It had a certificate of ownership as a limited partner. In those two instances, Mr. Chief Justice, this limited partner in Carden and the trustee member, or the beneficiary member in this case, are virtually identical.

They do two things: They invest money in an artificial entity and receive a certificate of ownership, and they periodically vote on important matters that affect the entity. They are, in most instances, virtually identical. So in my view — and I think this case rests upon defining a clear rule, a clear rule that says when you have an artificial entity, we’re going to measure by those persons that I consider to be the beneficial owners. And I’ll tell you why that’s important: Because that is consonant with the rule announced by this Court in Chapman, Great Southern, Bouligny, and Carden. Chapman v. Barney, the doctrinal wall case, those persons that were deemed to be members were the persons that were the stock owners of the joint stock company under New York law. In Great Southern, again a limited partnership case, were those persons that had an economic interest in the entity. And the same rule applied in Carden. If we are to adopt Americold’s position in this case and now suggest that the board of trustees that do not have an economic ownership interest in the entity itself controls, we’re going to open the floodgates of uncertainty for the under — for the lower courts. And I’ll tell you why. The Court has never explicitly addressed a limited liability company, and they’re common throughout the United States.

John M. Duggan:

Limited liability companies can call their boards of managers boards of trustees.

And in certain instances under those uniform laws, both the general partnership law and the LLC law, managers can hold property in trust for the entity just like the trustees in this case can hold property in trust for the entity. At the end of the day, if we’re going to now say it’s the board of managers that are called trustees that we look to, everyone’s going to analogize in the circuits that haven’t decided the LLC question: I’m much more like the board of managers in Americold and much different than the limited partners in Carden.

And it’s going to create uncertainty. Our rule, the bright-line rule, is very clear.

When an artificial entity is sued or being — or suing in its own name, we look to the members, which in this case constitutes those persons that own the beneficial interest in the entity, the shareholder members, just like this Court did in Chapman, Great Southern, Bouligny, and Carden. And I think it’s important to understand in our view Navarro never decided the question: Did in fact a trust constitute an entity and who the members of the entity were? Navarro stands for the limited proposition, as suggested by Justice Ginsburg, that in fact we look to those persons that had a right to sue.

Ruth Bader Ginsburg:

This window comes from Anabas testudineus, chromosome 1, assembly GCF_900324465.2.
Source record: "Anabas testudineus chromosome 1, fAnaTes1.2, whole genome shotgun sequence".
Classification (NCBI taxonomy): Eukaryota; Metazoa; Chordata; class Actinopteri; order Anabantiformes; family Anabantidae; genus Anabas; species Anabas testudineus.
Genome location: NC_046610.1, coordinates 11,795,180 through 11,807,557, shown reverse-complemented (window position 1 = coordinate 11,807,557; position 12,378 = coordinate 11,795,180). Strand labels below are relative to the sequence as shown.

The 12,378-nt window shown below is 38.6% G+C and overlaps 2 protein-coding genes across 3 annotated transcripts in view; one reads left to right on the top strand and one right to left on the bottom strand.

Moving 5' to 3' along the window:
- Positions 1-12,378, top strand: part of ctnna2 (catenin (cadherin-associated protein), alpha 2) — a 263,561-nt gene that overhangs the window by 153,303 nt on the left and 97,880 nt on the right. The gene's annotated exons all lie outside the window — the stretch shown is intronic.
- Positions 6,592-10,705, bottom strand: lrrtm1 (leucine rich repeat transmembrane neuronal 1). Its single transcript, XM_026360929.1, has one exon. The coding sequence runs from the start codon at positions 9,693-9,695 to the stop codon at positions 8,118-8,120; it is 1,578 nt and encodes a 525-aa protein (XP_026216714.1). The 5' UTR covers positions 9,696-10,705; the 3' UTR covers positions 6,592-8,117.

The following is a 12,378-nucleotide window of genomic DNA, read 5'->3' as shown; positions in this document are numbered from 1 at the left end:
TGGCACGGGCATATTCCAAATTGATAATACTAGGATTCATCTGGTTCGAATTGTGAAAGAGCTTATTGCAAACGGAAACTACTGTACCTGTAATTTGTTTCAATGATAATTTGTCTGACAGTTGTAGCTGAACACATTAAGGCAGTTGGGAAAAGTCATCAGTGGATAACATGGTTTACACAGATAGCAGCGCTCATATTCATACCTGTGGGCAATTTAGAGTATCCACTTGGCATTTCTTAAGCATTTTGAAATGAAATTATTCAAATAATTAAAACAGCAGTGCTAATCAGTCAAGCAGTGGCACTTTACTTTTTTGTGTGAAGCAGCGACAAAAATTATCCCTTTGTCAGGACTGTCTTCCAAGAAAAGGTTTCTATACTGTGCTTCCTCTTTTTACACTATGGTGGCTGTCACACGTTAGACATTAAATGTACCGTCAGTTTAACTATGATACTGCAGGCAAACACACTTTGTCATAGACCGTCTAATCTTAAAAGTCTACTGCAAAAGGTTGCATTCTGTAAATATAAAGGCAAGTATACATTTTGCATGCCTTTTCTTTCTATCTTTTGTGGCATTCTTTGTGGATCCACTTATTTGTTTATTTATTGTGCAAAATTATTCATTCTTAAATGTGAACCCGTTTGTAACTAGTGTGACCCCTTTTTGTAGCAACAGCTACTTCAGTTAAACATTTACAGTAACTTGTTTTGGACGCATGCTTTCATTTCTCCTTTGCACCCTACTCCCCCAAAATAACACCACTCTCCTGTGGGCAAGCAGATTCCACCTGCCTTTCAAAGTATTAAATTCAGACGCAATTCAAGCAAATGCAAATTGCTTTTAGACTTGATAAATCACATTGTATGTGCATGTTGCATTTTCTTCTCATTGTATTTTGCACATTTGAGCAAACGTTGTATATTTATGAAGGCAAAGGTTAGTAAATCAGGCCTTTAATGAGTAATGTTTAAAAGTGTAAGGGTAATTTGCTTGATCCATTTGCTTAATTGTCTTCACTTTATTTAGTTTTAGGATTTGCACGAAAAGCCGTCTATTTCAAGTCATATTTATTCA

And in this case you couldn’t sue the trustees individually, right?

John M. Duggan:

That is correct.

In this case, under Maryland law, the trustees, even if they are the owners of the property in trust for the entity, still have no authority under the statute to bring suit nor do they have the ability to be sued. The entity itself, Americold Realty Trust, has admitted in this Court and in the Tenth Circuit that it is the successor in interest to the corporation that my client’s, ConAgra Foods, entered in to a contract with.

I had no choice but to sue the entity.

When the entity is sued, the doctrinal wall of Chapman v. Barney is in play: Are you a corporation or are you an artificial association? In this case they’re an association.

We measure by those persons that have an ownership interest in the artificial entity, the shareholder members, not the board of managers.

Elena Kagan:

Mr. Duggan, do you think it’s possible that we took a bit of a wrong turn in — in Carden? In other words, that, in fact, all of these entities should be treated like corporations and that the strongest arguments on the other side, you know, are really those arguments.

And those arguments fly in the face of Carden but that — but they’re really arguments about why — why not treat these just like a corporation?

John M. Duggan:

Well, Justice Kagan, I agree, and I think the Court said in Carden that our decision is precedent bound and perhaps even unresponsive to policy considerations, but it is indeed Congress’s prerogative to change the law. And indeed, Congress has spoken.

Congress spoke in 2005, and Congress said, we’ve legislated against this backdrop of Chapman v. Barney, Great Southern, Bouligny, Carden, and Navarro, and we reached the decision —

Ruth Bader Ginsburg:

If we — if we made the law in the first place, why should we say, well, we made it, but we’re not going to fix it.

Let Congress fix it?

John M. Duggan:

Well, because I think Congress has fixed it, and Congress has recognized, specifically with class action lawsuits, that they would treat associations the same as corporations if they are named as a party in a class action lawsuit in the 2005 amendments to Section 1332. And they specifically said, if you are an unincorporated association, we’re going to look to your place of incorporation and your principal place of business for purposes of diversity jurisdiction in class action lawsuits.

But they did not say if — with regard to every other garden variety commercial dispute like the one we have here today, that that rule would apply. And Congress is capable of speaking. They’ve spoken post Carden in 2005.

And they’ve made it clear that those doctrinal walls of Chapman v. Barney should remain in play as announced by this Court but with the limited exception of class action lawsuits. So if the court took a wrong turn in Carden, Congress has affirmed it only to the extent that it has announced a rule that applies to associations for policy reasons in class action cases.